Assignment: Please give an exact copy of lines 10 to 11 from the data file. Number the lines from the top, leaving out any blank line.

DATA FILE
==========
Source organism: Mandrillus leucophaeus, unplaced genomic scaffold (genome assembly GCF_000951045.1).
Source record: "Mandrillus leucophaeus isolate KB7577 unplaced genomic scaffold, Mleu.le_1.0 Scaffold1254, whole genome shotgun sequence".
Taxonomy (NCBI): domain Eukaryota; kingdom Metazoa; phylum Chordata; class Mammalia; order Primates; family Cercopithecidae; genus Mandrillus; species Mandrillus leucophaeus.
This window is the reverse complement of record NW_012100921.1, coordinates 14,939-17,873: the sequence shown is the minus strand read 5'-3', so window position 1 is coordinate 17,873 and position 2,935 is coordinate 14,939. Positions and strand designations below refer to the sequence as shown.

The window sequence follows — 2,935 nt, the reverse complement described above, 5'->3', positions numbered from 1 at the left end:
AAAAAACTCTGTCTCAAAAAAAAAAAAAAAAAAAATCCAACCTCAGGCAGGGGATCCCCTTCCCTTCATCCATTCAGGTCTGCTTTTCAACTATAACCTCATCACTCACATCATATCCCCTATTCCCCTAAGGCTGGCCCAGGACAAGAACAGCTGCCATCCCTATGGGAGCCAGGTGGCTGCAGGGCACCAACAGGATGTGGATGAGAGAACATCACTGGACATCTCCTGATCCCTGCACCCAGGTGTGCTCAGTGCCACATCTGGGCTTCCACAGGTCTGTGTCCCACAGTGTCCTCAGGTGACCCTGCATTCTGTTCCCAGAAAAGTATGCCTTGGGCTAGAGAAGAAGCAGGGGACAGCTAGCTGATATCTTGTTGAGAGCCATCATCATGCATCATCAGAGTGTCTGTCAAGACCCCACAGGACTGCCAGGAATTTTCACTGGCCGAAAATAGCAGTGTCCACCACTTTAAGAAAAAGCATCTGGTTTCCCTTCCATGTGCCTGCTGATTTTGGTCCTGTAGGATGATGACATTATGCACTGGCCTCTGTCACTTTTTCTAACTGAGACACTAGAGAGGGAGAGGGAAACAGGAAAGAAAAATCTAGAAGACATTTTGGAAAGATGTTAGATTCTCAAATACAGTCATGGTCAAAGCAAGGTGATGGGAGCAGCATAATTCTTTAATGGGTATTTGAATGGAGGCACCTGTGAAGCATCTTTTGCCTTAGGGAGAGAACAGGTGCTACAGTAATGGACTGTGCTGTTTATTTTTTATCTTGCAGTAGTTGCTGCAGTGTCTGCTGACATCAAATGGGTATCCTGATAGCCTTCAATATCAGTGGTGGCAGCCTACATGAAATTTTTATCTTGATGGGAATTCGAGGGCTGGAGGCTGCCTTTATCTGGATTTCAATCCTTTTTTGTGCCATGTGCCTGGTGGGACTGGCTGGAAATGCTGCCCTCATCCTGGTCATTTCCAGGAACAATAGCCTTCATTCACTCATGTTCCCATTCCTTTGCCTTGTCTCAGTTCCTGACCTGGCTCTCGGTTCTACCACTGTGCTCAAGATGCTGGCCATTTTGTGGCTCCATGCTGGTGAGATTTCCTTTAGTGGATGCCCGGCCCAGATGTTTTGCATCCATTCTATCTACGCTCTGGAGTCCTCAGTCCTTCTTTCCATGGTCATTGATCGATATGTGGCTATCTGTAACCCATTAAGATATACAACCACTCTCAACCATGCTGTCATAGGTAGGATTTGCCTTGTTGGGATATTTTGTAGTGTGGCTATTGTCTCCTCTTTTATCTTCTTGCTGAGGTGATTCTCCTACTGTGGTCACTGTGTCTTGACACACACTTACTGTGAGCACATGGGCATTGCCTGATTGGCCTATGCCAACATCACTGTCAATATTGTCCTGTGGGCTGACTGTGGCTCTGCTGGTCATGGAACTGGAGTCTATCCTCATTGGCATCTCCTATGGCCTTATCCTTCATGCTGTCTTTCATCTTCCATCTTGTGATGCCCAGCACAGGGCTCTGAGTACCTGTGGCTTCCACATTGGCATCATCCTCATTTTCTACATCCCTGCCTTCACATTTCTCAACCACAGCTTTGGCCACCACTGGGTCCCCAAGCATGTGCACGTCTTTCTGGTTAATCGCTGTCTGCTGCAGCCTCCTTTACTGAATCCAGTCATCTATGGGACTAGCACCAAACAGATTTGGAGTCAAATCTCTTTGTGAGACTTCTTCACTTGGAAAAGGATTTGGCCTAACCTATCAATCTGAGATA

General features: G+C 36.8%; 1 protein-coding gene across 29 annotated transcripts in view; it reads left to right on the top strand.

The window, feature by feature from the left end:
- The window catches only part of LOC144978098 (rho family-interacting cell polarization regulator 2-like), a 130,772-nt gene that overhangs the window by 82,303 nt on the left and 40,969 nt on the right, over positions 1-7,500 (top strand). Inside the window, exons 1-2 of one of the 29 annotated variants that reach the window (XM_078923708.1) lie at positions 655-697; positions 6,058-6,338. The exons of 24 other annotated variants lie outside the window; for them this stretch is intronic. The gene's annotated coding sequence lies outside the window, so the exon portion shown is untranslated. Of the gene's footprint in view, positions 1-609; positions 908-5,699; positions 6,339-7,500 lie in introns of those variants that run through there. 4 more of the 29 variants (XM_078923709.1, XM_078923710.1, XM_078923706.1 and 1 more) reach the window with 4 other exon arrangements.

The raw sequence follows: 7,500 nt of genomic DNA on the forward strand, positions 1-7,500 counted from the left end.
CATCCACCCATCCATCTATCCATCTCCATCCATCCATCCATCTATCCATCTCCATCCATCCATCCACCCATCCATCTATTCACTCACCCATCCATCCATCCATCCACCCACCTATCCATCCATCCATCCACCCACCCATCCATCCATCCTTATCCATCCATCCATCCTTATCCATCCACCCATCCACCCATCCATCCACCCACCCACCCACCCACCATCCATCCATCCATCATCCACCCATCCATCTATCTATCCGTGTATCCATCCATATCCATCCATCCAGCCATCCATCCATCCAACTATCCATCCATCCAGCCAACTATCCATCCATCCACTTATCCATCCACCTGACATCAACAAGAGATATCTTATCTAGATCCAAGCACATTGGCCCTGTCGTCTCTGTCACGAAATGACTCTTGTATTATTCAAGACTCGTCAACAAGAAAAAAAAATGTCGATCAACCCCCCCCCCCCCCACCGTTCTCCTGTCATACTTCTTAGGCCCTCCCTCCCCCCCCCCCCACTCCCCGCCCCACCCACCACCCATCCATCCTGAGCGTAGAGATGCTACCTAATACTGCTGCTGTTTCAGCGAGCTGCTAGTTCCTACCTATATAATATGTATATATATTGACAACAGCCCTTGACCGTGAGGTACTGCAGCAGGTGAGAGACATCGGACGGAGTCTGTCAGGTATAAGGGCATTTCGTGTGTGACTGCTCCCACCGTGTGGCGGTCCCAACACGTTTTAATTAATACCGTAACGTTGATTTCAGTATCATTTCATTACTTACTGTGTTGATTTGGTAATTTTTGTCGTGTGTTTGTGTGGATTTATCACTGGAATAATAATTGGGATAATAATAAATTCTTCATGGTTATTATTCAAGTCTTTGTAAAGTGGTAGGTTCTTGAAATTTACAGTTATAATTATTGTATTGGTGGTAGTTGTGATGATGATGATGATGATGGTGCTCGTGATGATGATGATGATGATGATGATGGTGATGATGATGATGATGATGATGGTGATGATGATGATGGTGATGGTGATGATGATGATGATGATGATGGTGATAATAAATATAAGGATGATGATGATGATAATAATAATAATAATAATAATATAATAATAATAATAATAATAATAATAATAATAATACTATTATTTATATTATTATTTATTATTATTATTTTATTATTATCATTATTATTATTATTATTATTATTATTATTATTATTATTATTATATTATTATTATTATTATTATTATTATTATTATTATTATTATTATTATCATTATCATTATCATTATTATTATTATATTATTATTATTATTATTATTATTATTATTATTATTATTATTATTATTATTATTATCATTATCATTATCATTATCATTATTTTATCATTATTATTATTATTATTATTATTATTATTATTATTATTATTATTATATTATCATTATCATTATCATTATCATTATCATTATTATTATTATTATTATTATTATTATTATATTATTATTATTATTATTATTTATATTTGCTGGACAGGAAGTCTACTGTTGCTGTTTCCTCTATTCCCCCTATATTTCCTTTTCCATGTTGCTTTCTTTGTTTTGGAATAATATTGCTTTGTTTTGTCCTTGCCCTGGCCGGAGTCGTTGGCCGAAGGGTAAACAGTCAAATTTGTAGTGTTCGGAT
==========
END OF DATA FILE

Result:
The raw sequence follows: 7,500 nt of genomic DNA on the forward strand, positions 1-7,500 counted from the left end.
CATCCACCCATCCATCTATCCATCTCCATCCATCCATCCATCTATCCATCTCCATCCATCCATCCACCCATCCATCTATTCACTCACCCATCCATCCATCCATCCACCCACCTATCCATCCATCCATCCACCCACCCATCCATCCATCCTTATCCATCCATCCATCCTTATCCATCCACCCATCCACCCATCCATCCACCCACCCACCCACCCACCATCCATCCATCCATCATCCACCCATCCATCTATCTATCCGTGTATCCATCCATATCCATCCATCCAGCCATCCATCCATCCAACTATCCATCCATCCAGCCAACTATCCATCCATCCACTTATCCATCCACCTGACATCAACAAGAGATATCTTATCTAGATCCAAGCACATTGGCCCTGTCGTCTCTGTCACGAAATGACTCTTGTATTATTCAAGACTCGTCAACAAGAAAAAAAAATGTCGATCAACCCCCCCCCCCCCCACCGTTCTCCTGTCATACTTCTTAGGCCCTCCCTCCCCCCCCCCCCACTCCCCGCCCCACCCACCACCCATCCATCCTGAGCGTAGAGATGCTACCTAATACTGCTGCTGTTTCAGCGAGCTGCTAGTTCCTACCTATATAATATGTATATATATTGACAACAGCCCTTGACCGTGAGGTACTGCAGCAGGTGAGAGACATCGGACGGAGTCTGTCAGGTATAAGGGCATTTCGTGTGTGACTGCTCCCACCGTGTGGCGGTCCCAACACGTTTTAATTAATACCGTAACGTTGATTTCAGTATCATTTCATTACTTACTGTGTTGATTTGGTAATTTTTGTCGTGTGTTTGTGTGGATTTATCACTGGAATAATAATTGGGATAATAATAAATTCTTCATGGTTATTATTCAAGTCTTTGTAAAGTGGTAGGTTCTTGAAATTTACAGTTATAATTATTGTATTGGTGGTAGTTGTGATGATGATGATGATGATGGTGCTCGTGATGATGATGATGATGATGATGATGGTGATGATGATGATGATGATGATGGTGATGATGATGATGGTGATGGTGATGATGATGATGATGATGATGGTGATAATAAATATAAGGATGATGATGATGATAATAATAATAATAATAATAATATAATAATAATAATAATAATAATAATAATAATAATACTATTATTTATATTATTATTTATTATTATTATTTTATTATTATCATTATTATTATTATTATTATTATTATTATTATTATTATTATTATATTATTATTATTATTATTATTATTATTATTATTATTATTATTATTATCATTATCATTATCATTATTATTATTATATTATTATTATTATTATTATTATTATTATTATTATTATTATTATTATTATTATTATCATTATCATTATCATTATCATTATTTTATCATTATTATTATTATTATTATTATTATTATTATTATTATTATTATTATATTATCATTATCATTATCATTATCATTATCATTATTATTATTATTATTATTATTATTATTATATTATTATTATTATTATTATTTATATTTGCTGGACAGGAAGTCTACTGTTGCTGTTTCCTCTATTCCCCCTATATTTCCTTTTCCATGTTGCTTTCTTTGTTTTGGAATAATATTGCTTTGTTTTGTCCTTGCCCTGGCCGGAGTCGTTGGCCGAAGGGTAAACAGTCAAATTTGTAGTGTTCGGAT